When someone appears to be doing OK on the outside, it can be easy to assume that they’re doing OK on the inside. But that’s not always the case, as this simple but effective campaign film for U.K. mental health nonprofit makes clear.
The digital spot, created by agency Recipe for the Campaign Against Living Miserably (CALM), features England rugby champion Joe Marler, who has opened up about its own depression and mental health struggles after previously hiding them, including from loved ones.
The 70-second film is titled “Read Between The Timelines” and features Marler being interviewed after a match while his positive words run across the screen in large font.
At the end, Marler turns to camera. “How did that sound? Pretty standard?” he asks, before telling the viewer (assuming you’re using a mouse or touchpad) to hover the cursor over the YouTube timeline to reveal a hidden message and get the real story.
The text above the cursor reveals what he really feels, including that he is “on the brink.” At the end, the rugby player adds: “It can be hard to tell someone you’re struggling. So, no matter who you are, CALM is here to help you find the words.”
CALM said it commissioned the campaign after its research showed 84% of men admit to bottling up emotions, with nearly half (44%) saying they suppress their emotions at least once a day. Feelings of loneliness and isolation, it added, had also increased among men during coronavirus lockdowns in the U.K—where separate figures have shown male suicides to be at a two-decade high.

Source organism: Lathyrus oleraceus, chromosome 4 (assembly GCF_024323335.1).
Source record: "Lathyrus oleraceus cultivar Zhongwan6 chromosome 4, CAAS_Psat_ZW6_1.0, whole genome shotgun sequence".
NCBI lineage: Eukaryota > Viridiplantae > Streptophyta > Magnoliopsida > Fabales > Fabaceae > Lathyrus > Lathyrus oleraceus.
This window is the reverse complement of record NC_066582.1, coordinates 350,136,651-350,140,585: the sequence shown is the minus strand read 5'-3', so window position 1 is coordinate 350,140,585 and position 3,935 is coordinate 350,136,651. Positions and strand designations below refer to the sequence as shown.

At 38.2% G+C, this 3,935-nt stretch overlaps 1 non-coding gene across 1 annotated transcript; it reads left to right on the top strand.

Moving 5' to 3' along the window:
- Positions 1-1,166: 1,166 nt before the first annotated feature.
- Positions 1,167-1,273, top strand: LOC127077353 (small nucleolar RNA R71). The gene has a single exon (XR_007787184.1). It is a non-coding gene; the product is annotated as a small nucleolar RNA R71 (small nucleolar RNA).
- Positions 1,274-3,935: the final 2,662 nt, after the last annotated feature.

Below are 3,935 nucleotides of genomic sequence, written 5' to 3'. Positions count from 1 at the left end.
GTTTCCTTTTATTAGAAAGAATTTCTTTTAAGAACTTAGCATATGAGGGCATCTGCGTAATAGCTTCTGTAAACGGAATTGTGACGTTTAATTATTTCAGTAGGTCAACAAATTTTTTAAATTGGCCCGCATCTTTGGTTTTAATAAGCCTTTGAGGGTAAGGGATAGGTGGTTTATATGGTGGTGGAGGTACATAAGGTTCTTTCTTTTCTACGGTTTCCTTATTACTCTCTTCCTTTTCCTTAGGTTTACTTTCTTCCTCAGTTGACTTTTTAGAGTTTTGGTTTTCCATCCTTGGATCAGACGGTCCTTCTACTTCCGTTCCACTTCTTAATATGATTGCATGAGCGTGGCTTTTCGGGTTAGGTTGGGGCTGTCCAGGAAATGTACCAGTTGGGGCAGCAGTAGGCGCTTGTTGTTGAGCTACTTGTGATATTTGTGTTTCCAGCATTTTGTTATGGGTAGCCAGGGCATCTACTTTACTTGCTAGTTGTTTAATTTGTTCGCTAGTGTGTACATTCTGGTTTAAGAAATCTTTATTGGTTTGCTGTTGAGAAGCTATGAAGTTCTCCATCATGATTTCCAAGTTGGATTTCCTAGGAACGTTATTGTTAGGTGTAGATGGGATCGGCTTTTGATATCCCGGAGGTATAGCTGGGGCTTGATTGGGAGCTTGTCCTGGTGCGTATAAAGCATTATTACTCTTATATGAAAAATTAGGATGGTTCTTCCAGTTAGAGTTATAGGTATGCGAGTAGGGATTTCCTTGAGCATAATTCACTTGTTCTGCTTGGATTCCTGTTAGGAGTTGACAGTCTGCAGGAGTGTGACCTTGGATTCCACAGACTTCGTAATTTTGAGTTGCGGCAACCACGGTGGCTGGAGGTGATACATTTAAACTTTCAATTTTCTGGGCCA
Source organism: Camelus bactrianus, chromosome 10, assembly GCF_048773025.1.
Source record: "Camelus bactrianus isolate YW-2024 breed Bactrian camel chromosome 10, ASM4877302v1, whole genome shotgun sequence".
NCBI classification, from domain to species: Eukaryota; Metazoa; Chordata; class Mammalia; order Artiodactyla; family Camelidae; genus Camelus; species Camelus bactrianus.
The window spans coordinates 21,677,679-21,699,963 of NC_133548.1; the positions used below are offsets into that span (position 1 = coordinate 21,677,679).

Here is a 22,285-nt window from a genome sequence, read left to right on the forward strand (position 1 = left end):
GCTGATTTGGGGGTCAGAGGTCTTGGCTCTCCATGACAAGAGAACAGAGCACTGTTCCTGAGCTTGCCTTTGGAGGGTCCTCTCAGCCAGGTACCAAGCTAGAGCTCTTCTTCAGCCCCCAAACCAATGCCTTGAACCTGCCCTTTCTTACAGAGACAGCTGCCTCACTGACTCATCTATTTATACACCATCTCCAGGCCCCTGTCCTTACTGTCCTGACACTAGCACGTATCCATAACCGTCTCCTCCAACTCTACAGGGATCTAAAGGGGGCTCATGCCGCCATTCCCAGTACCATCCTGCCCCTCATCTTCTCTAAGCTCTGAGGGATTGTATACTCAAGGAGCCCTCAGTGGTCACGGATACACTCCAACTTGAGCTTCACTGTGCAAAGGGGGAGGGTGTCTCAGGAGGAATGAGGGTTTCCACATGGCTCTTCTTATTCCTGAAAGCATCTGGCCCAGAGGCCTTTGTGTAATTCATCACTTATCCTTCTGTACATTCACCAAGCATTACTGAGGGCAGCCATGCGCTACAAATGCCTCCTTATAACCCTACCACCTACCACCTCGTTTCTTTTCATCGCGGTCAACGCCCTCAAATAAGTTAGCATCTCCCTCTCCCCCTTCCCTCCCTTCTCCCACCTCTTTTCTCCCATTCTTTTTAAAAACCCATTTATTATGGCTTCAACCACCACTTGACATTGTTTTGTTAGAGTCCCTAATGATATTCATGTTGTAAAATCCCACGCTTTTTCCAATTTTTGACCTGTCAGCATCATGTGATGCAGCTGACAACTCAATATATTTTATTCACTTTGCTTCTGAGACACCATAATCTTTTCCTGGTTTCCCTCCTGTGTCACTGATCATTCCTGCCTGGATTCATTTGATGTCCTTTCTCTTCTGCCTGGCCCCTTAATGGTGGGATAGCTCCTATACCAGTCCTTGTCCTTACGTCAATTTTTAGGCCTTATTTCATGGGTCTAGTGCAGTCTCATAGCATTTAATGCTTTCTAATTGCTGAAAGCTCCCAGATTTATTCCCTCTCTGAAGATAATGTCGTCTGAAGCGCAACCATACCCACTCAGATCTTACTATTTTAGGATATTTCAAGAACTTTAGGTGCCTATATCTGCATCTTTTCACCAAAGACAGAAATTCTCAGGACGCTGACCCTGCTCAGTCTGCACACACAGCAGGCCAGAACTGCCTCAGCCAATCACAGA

“I’ve struggled with my own mental health for the last few years, and it got particularly dark in the last 18 months. That is why I wanted to get involved in this project, to help others who feel the same as me, and try and help them understand that it’s ok to struggle, and that they are not alone with these feelings,” Marler said.
Too many men suffer in silence
“Rugby is the ultimate macho sport, and there is a fear that if you show any sort of weakness publicly then you’re giving free reign to the opposition to take advantage of any weakness,” he said. “I always worried that if I was to open up about my mental struggles that it would be used against me by opposition players or seen as a weakness by my own teammates. There’s definitely a stigma surrounding mental health but it’s far better than what it used to be. The more players have come out and opened up about it, the less of a stigma there is around it,” he added.
Simon Gunning, CEO of CALM, said: “There are 18 deaths by suicide every day in the U.K., with 75% of those being male. That is unacceptable. Like Joe, we all go through tough times, whether it’s the breakdown of a relationship, losing a job, financial worries, or going through a bereavement. But as men we sometimes we try to mask our emotions and put on a brave face.
“That is why now, more than ever, we must continue to challenge a culture that prevents men from opening up and seeking the help they need. It’s important we open up and talk about how we feel, and to not always take things at face value if you think someone close to you is feeling down.”